Feature: Israeli growing agri-tech sector helps address global food security challenge

Source: Xinhua| 2019-03-15 19:18:44|Editor: xuxin
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by Nick Kolyohin

JERUSALEM, March 15 (Xinhua) -- The Israeli agri-tech sector is expected to help deal with global food security challenge as it is growing fast in technologically innovative areas.

During 2017, the total investment in agri-tech in Israel was 141 million U.S. dollars. Israel is considered to be listed as the top five countries in the global agriculture sector, according to the Israeli government.

In the past decade, the Israeli agri-tech sector has produced a high number of new technologically innovative companies, addressing the global agricultural issues.

Israeli agri-tech industry grows constantly. Over a quarter of the Israeli companies in this filed were founded during the last five years, and half were founded in the last ten years.

Israel's geographical landscape covers semi-arid land, combined with dwindling natural freshwater resources, promoting the need for national agricultural research and development.

As a result, Israel has become a leading country in agriculture.

"There are currently 450 to 500 companies relating to agriculture in Israel," said Michal Levy, a senior deputy director-general at the Israeli Ministry of Agriculture and Rural Development.

Levy runs the agricultural innovation unit whose purpose is to support and promote the Israeli agri-tech companies to thrive and grow, so the farmers and country could benefit from the innovation.

The expertise that is being developed in the agricultural industry is in areas such as robotics, precision agriculture, development of eco-friendly pesticides and herbicides, new animal breeding techniques and much more.

The collaboration between agriculture and robotics can make a real difference in the field. Drones, software, and robots are used more and more in the fields of Israel.

The future vision of the industry is that everything will be linked to smartphones. Future farmers would presumably sit at their homes with digital remotes, controlling everything that is happening in their fields.

Now, the costumers want to know more about the footprint of products they buy and how harmful to the environment and health was the process.

Haim Rabinowitch, a professor at a faculty of agriculture in the Hebrew University of Jerusalem told Xinhua that "Israel strives to develop sustainable pesticides."

Rabinowitch is an expert of plant science and genetics in agriculture, and he sees a future where science and agriculture band together completely.

Israeli scientists closely collaborate with farmers to invent cutting-edge products such as heat-tolerant tomatoes, drought-resistant cucumber seeds, and ultra-efficient drip irrigation.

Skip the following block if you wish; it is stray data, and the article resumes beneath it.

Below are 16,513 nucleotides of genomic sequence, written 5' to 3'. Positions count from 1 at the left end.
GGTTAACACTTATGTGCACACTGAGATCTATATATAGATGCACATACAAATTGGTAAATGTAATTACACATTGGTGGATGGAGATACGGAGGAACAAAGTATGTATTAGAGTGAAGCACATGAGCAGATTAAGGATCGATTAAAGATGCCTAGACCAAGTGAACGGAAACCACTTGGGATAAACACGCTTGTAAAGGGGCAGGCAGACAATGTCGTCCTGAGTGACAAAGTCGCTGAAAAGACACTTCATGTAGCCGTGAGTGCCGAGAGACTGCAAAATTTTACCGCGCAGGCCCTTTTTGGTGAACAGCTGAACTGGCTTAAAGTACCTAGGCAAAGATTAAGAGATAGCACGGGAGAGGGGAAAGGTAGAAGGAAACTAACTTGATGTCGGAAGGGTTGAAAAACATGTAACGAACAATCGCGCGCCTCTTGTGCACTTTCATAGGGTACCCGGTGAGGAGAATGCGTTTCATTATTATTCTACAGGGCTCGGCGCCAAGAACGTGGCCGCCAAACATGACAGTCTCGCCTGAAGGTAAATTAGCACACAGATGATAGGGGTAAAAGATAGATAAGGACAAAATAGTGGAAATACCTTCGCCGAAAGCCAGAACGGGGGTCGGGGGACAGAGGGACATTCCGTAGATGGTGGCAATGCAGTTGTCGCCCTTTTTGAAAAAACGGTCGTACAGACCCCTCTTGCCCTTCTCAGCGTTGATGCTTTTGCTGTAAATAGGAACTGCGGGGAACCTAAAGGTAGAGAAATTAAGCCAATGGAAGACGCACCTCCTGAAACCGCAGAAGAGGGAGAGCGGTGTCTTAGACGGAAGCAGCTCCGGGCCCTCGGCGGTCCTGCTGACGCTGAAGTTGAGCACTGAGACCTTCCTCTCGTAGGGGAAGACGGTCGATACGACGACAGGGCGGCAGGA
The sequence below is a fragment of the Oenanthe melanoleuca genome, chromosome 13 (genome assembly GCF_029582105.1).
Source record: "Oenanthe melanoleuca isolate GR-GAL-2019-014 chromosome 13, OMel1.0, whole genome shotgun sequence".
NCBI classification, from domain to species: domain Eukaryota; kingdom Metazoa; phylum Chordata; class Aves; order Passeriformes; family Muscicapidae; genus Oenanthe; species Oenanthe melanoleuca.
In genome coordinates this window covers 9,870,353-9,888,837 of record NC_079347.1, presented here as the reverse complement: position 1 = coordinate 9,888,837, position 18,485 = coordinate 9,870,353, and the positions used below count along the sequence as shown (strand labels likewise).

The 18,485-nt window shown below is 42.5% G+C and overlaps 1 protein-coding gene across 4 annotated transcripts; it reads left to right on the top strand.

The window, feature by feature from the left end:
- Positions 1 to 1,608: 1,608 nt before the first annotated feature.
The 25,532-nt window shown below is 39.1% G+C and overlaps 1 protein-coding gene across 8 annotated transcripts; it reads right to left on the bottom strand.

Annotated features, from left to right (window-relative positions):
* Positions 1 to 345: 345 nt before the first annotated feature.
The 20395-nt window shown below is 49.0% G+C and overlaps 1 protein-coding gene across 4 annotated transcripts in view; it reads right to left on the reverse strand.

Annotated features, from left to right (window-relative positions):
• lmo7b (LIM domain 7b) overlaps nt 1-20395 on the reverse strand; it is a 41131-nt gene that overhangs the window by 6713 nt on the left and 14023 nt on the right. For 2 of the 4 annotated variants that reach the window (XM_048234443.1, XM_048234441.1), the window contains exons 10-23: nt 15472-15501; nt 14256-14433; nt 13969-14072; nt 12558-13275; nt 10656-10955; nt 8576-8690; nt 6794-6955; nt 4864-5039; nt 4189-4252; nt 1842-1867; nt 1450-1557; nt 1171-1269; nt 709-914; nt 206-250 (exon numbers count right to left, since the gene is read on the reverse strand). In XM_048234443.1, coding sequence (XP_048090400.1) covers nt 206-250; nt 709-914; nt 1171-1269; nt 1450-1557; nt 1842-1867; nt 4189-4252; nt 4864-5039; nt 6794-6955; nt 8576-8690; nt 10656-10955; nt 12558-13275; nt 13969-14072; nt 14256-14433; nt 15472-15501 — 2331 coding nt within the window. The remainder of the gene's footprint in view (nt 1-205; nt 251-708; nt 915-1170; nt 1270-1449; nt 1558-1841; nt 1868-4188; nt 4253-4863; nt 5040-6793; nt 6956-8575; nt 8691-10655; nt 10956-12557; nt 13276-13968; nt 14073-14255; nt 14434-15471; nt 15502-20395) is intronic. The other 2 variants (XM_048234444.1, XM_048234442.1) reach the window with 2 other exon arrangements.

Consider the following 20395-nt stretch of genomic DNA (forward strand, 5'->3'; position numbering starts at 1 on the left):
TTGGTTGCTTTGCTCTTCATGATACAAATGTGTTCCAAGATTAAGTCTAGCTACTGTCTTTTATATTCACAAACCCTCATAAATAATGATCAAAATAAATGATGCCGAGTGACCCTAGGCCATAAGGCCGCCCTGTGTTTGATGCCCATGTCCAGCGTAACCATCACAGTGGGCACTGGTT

"Israel already uses its innovative technology to sterilize the soil with solar energy instead of using robust harmful chemicals, before seed crops," said Rabinowitch.

Israeli farmers strive to develop pest-resistant plants to save pesticides use on them, using a breeding technology it is possible to invent much stronger plants.

Israel is a world leader in using desalinated water from the sea. Moreover, almost all of the country's sewage water is used at agriculture after sophisticated recycling process.

Over the years Israel bred new types of vegetables and fruits, which are renowned all around the globe.

"Israel was the first one, and I was lucky to be part of this team, that developed the long-served life tomatoes, and all kinds of sweet peppers that are spread all over the world," Rabinowitch told Xinhua.

Israel also uses its army technological innovation in agriculture, according to Professor Uri Marchaim, head of the department of precision agriculture at MIGAL Galilee Research Institute.

"There is an attempt to use the advanced military technologies that are developed in Israel for agriculture, which is directed by the Ministries' policies," Marchaim said in an interview with Xinhua.

Not less surprising, new approaches are implemented "to measure how the plants 'feel'(having stress), by examining their photosynthesis and flow of electrons," said Marchaim.

Food insecurity and safety, manual labor shortages, and environmental strains are among the most urgent challenges of the food industry.

The world is one generation away from reaching a population of ten billion, and the demand for food is rising proportionately.

Rising income levels in low and middle-income countries are provoking a shift in diet, from inadequate unhealthy to more rich and healthy food like meat, fruits, and vegetables.

Each year the agricultural industry must be more productive and innovative to answer the growing demand for food all around the globe. This is where Israeli agri-tech sector sees its opportunity to grow.

From 2012 to 2016, investment in the global agri-tech sector has increased significantly, from 500 million U.S. dollars to 3.2 billion U.S. dollars, according to the Israeli Ministry of Agriculture and Rural Development.

The global agriculture, forestry, and fishing value market is estimated by the World Bank to be worth 3.352 trillion dollars in 2017. Yet the agri-tech sector is a largely untapped source of business.